Nonqualified deferred compensation is a form of compensation that includes salary or bonus elective deferrals and other amounts such as stock options. These arrangements are often used as retention tools, with employers offering high-level executives a substantial reduction in their taxable income in exchange for agreeing to stay with the company over the long term. Some of these arrangements are also known as golden handcuffs due to the significant incentive they provide to keep highly compensated employees from accepting offers from other companies.


Deferred compensation is usually invested in mutual funds and other safe investment options that pay steady interest payments. This increases the value of your future distribution, reducing the taxes you must pay. This is highly advantageous for those considering retiring in a lower tax bracket.

Unlike 401(k) plans, which have a lot of flexibility regarding how they can be invested, many deferred compensation programs offer only a limited set of investment choices. This can make it challenging to achieve good investment diversification. Also, since the account that holds your deferred compensation is considered an unsecured liability, you may lose some or all of your assets if your company goes bankrupt.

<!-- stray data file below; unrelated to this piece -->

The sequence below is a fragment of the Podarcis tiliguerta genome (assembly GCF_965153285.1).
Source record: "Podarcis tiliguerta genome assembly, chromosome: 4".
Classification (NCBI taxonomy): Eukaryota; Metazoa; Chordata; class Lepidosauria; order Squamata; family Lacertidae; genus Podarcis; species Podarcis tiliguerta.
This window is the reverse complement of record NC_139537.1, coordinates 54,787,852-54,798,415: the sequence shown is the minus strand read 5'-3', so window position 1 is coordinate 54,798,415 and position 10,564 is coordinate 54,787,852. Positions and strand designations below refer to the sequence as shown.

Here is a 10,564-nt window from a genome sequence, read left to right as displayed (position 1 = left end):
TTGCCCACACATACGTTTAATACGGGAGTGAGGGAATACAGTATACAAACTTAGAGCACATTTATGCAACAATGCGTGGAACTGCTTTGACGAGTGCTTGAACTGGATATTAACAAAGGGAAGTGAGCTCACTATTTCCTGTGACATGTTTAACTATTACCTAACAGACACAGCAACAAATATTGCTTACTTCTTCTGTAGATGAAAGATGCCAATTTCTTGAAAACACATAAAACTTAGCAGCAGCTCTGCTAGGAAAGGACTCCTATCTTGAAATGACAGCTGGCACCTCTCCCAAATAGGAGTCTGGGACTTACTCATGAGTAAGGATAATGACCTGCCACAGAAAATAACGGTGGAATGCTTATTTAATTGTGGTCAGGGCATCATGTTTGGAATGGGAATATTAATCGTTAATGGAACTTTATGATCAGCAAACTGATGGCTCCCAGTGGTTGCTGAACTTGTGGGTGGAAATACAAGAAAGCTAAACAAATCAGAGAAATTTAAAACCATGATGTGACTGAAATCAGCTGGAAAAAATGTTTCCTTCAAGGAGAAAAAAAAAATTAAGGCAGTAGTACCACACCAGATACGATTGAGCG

If you are already maxing out your 401(k) and still want to save additional money, looking into nonqualified deferred compensation plans (NQDCs) might be wise. These can provide greater flexibility in how you invest your deferred compensation. But it’s essential to consider the dangers of making these kinds of investments. It is best to consult with a financial advisor before deciding about NQDCs.


Deferred compensation is an excellent incentive tool for high-level executives and key employees, especially in a competitive environment. It allows them to delay income taxes, build wealth, and invest in the company’s stock or other assets. This helps to improve employee motivation, retention, and morale. However, it is essential to understand the tax consequences of these arrangements and their potential impact on your future financial picture before deciding to participate in your employer’s plan.

Typically, participants in nonqualified deferred compensation plans can receive their distributions either in a lump sum or in installments over a set number of years. Companies may also offer investment options, such as stable value funds and certificates of deposit, as well as more aggressive bond and equity investments. Reviewing the plan documents and consulting with an advisor before selecting a distribution option is essential.

Another consideration is that if you decide to change your distribution choice, it can only occur after the year you are scheduled to receive your first payment. This restriction is usually meant to prevent employees from accelerating their distributions in anticipation of a retirement event that could push them into a higher income tax bracket, defeating the purpose of deferring the income.

Generally, a participant’s money in a deferred compensation account is considered part of their wages. Hence, the distributions are subject to state income tax, even if the employee lives in a different state when the distribution is received. To help mitigate this issue, many plan administrators allow participants to roll over the distributions into IRAs or other retirement savings accounts.